WHO ELSE MUST SIGN THE CONSENT?
Birth fathers. Although state laws regarding birth father rights differ, it is generally agreed that he should be notified. Here are four situations where his consent should be sought by the agency or attorney assisting the birth mother: 1. If the birth mother was married at the time of conception or birth of the child, both she and her husband must consent to the adoption. 2. If the birth mother was married, but her child was conceived with another man, consent from the biological or supposed father as well as her husband will be necessary in addition to her consent. 3. If an unmarried birth father has conceived a child with an unmarried birth mother, he should be notified of an impending adoption plan for his consent. This is true regarding unmarried birth parents whether or not they have lived together. 4. If the birth mother is unsure of the birth father (because she was intimate with more than one man around the time she conceived her child), each possible birth father should be notified of the impending adoption plan so that each will have been given a voice in the adoption plan, if he so desires. Some birth mothers may not be eager to have the agency or attorney notify the birth father to seek his consent. But most states will allow the birth father to sign the consent form before the child’s birth, so his involvement can be quickly concluded.
I HEARD SOMETIMES YOU COULD…
Can an adoption plan be completed without notifying the birth father or receiving his consent? Yes! Because many states now recognize and grant equal importance to the birth father’s parental rights, it is more important than ever to protect his rights to prevent his disrupting the birth mother’s adoption plan. Thus most adoption plans require that a good-faith effort be made by the birth mother’s agency or attorney to notify him of the impending adoption. This ensures against his returning later to contest the adoption plan either before or after it has been finalized by the court. Although most adoption plans are not contested by the birth father, those that are successfully contested can result in the child’s being removed from the adoptive parents and placed with the birth father. Of course, the court would have to decide that this move would be in the child’s best interests and that the birth father would be a willing and suitable parent with the financial ability to provide for the child.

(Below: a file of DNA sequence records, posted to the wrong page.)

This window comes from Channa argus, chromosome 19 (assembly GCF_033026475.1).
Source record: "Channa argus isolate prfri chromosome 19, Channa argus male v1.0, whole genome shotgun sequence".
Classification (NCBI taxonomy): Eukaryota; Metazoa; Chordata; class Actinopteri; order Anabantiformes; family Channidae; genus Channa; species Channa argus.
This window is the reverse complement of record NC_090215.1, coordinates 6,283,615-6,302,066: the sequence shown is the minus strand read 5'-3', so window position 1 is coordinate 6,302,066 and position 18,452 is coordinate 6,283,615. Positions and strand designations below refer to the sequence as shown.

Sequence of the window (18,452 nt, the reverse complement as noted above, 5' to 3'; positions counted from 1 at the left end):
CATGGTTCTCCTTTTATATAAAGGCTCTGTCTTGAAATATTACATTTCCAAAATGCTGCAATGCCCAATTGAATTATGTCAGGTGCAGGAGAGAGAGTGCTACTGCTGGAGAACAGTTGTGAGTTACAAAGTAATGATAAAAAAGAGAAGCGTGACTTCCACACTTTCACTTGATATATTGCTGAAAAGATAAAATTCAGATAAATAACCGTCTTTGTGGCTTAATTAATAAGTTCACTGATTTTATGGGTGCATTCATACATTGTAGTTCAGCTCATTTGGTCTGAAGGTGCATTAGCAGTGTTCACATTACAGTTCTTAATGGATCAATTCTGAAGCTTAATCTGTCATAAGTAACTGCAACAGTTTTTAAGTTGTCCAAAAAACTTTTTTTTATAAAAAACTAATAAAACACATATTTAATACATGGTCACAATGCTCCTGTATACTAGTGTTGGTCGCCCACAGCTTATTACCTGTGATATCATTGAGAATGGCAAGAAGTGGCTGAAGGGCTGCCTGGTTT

EXCEPTIONS TO THE RULE In some cases, an adoption plan can be completed without notifying and receiving the birth father’s consent. Here are five circumstances in which consent is not mandatory:
1. The birth mother lacks enough information to determine the birth father’s identity. The adoption may proceed without the birth father’s consent if the court is willing to legally terminate his parental rights. This is done on a case-by-case basis, depending on the information provided by the birth mother. She must supply to the court sufficient details to ensure that her story is credible and that she truly does not know the father’s identity.
2. The birth father’s whereabouts are unknown. A diligent search must be conducted by the agency or attorney handling the adoption. If the birth father cannot be located, the agency or attorney can file a motion with the court to legally terminate his parental rights.
3. The birth father is unwilling to sign the consent forms yet does not contest the adoption. The agency or attorney could then petition the court to lawfully terminate his parental rights based on abandonment.
4. The birth father is notified, but denies his paternity. In these cases, instead of signing a consent form, the man may sign a written denial of paternity, allowing the adoption to proceed.